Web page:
United States District Court, D. South Carolina, Greenville Division
Tonya R. Chapman, Plaintiff,
Greenville S.C. United States Postal Service, Jennifer J. Aldrich, Ann E. Mandernach, Defendants.
Timothy M. Cain, United States District Judge
proceeding pro se, filed this action against in forma
pauperis under 28 U.S.C. § 1915. In accordance with
28 U.S.C. § 636(b)(1) and Local Civil Rule 73.02,
D.S.C., this matter was referred to a magistrate judge for
pretrial handling. Before the court is the magistrate
judge's Report and Recommendation (“Report”),
recommending that the court dismiss Plaintiff's action
without prejudice and without issuance and service of
process. (ECF No. 15). Plaintiff was advised of her right to
file objections to the Report, (ECF No. 15 at 6), and has
filed timely objections (ECF No. 18). On March 21, 2017,
Plaintiff filed a motion for default judgment. (ECF No. 14).
On April 27, 2017, Plaintiff filed a motion for discovery
sanctions and motion for default judgment. (ECF No. 21).
magistrate judge makes only a recommendation to the court.
The Report has no presumptive weight and the responsibility
to make a final determination in this matter remains with
this court. See Mathews v. Weber, 423 U.S. 261,
270-71 (1976). The court is charged with making a de novo
determination of those portions of the Report to which
specific objection is made, and the court may accept, reject,
or modify, in whole or in part, the recommendation of the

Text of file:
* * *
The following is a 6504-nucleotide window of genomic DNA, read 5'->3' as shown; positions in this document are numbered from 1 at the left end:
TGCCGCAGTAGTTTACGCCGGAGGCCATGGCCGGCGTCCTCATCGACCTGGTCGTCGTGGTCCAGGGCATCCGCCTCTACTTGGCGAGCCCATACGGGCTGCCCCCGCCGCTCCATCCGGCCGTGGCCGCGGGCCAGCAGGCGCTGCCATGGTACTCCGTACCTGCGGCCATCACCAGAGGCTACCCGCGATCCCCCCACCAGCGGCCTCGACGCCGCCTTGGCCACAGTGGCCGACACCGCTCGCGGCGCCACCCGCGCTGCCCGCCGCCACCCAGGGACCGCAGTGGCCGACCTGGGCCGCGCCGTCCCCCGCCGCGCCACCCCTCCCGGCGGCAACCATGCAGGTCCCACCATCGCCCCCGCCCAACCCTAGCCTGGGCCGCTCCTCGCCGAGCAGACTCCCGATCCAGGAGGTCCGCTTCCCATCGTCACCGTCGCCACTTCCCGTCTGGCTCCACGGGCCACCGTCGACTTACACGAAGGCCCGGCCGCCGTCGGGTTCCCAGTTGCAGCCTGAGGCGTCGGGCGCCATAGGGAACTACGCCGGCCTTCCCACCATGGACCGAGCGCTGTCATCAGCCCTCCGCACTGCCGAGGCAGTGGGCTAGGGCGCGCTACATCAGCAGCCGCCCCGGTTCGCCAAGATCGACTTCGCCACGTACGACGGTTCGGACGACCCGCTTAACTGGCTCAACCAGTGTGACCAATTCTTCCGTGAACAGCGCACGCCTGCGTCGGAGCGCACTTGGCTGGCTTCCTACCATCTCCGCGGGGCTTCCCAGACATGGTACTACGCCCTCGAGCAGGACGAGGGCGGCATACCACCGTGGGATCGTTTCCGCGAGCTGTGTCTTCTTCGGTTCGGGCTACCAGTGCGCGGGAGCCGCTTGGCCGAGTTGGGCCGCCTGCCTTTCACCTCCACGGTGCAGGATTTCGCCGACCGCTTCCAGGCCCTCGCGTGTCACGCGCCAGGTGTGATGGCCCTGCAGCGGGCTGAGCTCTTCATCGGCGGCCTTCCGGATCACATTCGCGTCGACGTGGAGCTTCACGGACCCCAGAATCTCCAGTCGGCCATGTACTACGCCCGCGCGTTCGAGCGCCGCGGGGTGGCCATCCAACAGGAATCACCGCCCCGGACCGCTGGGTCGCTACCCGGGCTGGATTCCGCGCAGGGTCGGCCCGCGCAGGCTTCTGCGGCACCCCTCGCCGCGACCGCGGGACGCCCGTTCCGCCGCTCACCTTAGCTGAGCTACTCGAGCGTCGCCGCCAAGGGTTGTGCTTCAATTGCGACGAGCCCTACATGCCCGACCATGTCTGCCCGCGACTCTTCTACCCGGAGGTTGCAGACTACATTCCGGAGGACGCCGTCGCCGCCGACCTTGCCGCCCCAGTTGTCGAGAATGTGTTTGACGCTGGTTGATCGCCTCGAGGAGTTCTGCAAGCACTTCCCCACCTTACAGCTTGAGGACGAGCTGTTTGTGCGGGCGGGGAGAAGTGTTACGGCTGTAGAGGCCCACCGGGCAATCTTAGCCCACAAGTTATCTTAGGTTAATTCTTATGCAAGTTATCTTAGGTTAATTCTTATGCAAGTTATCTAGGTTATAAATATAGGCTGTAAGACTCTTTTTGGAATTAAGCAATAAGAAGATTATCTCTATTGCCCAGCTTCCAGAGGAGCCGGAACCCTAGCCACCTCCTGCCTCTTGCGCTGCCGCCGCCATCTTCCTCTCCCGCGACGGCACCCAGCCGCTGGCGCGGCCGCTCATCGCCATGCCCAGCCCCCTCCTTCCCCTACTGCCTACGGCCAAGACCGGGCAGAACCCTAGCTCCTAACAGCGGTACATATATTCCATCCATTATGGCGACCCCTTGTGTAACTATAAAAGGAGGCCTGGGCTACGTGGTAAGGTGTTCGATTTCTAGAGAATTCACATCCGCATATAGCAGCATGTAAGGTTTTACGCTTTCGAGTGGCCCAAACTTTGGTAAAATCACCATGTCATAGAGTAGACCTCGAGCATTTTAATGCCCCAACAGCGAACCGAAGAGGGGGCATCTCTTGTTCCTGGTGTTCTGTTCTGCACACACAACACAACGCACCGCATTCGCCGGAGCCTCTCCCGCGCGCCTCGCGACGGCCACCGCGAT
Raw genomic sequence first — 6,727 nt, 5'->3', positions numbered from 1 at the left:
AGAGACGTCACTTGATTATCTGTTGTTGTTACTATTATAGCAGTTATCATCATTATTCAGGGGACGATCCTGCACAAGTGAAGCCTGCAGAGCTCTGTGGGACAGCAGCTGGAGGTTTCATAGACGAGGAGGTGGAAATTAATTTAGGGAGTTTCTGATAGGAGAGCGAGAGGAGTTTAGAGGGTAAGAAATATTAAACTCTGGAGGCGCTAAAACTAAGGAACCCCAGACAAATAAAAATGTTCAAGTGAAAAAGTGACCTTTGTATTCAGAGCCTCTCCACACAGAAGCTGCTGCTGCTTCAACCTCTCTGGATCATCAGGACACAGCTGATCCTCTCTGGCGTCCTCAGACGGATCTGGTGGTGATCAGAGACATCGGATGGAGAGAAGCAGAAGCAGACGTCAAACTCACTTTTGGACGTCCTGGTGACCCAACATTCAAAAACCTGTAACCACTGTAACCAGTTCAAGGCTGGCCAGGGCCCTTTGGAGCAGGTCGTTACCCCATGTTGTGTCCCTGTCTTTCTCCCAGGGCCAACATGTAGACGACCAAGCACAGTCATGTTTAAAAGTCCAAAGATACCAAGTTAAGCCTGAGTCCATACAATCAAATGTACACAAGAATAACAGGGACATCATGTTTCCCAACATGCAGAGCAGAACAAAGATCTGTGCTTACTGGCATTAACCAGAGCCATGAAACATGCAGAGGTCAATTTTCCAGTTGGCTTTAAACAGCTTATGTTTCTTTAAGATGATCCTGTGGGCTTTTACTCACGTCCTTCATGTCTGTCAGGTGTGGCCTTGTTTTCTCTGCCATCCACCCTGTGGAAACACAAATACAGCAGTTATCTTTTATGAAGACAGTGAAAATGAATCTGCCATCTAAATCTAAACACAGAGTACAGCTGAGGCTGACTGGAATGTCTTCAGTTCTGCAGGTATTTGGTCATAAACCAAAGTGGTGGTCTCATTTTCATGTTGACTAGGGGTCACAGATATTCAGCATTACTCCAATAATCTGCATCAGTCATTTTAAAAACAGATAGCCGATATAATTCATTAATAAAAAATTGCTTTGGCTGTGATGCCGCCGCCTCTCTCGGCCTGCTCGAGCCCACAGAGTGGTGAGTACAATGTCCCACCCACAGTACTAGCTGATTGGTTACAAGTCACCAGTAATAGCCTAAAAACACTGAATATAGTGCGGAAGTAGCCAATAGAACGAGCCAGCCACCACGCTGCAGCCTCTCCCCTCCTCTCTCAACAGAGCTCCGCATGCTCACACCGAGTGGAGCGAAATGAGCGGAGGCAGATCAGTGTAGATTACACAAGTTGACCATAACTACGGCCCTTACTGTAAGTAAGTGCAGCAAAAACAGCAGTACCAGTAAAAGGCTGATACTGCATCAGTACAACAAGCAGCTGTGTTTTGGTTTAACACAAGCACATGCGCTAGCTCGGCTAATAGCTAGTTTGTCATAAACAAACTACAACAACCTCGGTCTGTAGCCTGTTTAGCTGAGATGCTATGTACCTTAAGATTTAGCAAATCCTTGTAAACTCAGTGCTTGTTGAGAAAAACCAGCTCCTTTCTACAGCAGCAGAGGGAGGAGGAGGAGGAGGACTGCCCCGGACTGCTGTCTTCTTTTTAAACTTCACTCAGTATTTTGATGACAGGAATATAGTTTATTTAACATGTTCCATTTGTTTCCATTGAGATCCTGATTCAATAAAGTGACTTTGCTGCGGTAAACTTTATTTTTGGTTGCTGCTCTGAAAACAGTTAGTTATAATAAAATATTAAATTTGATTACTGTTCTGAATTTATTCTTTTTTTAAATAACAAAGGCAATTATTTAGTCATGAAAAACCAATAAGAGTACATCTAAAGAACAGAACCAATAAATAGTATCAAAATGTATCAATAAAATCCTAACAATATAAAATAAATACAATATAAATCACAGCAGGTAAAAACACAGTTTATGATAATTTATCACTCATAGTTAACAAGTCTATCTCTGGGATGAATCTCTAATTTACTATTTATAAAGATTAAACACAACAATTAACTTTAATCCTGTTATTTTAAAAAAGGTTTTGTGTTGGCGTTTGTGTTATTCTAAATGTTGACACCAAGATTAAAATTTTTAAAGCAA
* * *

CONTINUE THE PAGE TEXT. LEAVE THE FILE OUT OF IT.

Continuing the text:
magistrate judge, or recommit the matter with instructions.
28 U.S.C. § 636(b)(1). However, the court need not
conduct a de novo review when a party makes only
“general and conclusory objections that do not direct
the court to a specific error in the magistrate's
proposed findings and recommendations.” Orpiano v.
Johnson, 687 F.2d 44, 47 (4th Cir. 1982). In the absence
of a timely filed, specific objection, the magistrate
judge's conclusions are reviewed only for clear error.
See Diamond v. Colonial Life & Accident Ins.
Co., 416 F.3d 310, 315 (4th Cir. 2005).
Report, the magistrate judge recommends summary dismissal of
Plaintiff's claim against the United States Postal
Service (“USPS”). (ECF No. 15 at 2-3). Under the
principle of sovereign immunity, individuals may not sue the
United States or its agencies, including the USPS, without
their consent. Global Mail Ltd. V. U.S. Postal
Serv., 142 F.3d 208, 210 (4th Cir. 1998). While the
Federal Tort Claims Act (“FTCA”) waives sovereign
immunity for certain tort claims arising out of the
activities of the USPS, sovereign immunity is not waived for
claims based on the “failings in the postal obligation
to deliver mail in a timely manner to the right address . . .
.” Dolan v. Postal Serv., 546 U.S. 481, 487
(2006); see 28 U.S.C. § 2680(b) (explicitly
excluding from the FCTA's waiver of immunity claims
“arising out of the loss, miscarriage, or negligent
transmission of letter or postal matter.”). Because the
present action clearly concerns the USPS's failure to
properly deliver Plaintiff's mail, Plaintiff's claims
against the USPS are barred by 28 U.S.C. 2680(b) and the
magistrate judge recommends summary dismissal. In addition,
as the Magistrate Judge also notes, because the United States